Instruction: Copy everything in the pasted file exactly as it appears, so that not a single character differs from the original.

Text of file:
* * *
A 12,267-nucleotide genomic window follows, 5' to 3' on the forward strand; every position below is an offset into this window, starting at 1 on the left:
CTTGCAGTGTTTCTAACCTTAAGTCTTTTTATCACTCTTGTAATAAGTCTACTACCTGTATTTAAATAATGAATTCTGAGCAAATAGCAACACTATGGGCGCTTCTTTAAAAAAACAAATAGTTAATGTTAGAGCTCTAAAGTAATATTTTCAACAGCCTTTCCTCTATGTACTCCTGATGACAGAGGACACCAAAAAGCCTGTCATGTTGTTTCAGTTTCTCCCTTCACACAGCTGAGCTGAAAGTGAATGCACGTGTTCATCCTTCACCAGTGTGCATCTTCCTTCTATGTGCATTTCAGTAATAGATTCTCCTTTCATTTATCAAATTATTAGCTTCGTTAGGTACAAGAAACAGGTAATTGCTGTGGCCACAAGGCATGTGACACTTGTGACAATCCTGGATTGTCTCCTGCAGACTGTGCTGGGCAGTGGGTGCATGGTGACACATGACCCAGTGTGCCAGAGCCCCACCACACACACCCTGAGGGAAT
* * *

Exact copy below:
A 12,267-nucleotide genomic window follows, 5' to 3' on the forward strand; every position below is an offset into this window, starting at 1 on the left:
CTTGCAGTGTTTCTAACCTTAAGTCTTTTTATCACTCTTGTAATAAGTCTACTACCTGTATTTAAATAATGAATTCTGAGCAAATAGCAACACTATGGGCGCTTCTTTAAAAAAACAAATAGTTAATGTTAGAGCTCTAAAGTAATATTTTCAACAGCCTTTCCTCTATGTACTCCTGATGACAGAGGACACCAAAAAGCCTGTCATGTTGTTTCAGTTTCTCCCTTCACACAGCTGAGCTGAAAGTGAATGCACGTGTTCATCCTTCACCAGTGTGCATCTTCCTTCTATGTGCATTTCAGTAATAGATTCTCCTTTCATTTATCAAATTATTAGCTTCGTTAGGTACAAGAAACAGGTAATTGCTGTGGCCACAAGGCATGTGACACTTGTGACAATCCTGGATTGTCTCCTGCAGACTGTGCTGGGCAGTGGGTGCATGGTGACACATGACCCAGTGTGCCAGAGCCCCACCACACACACCCTGAGGGAAT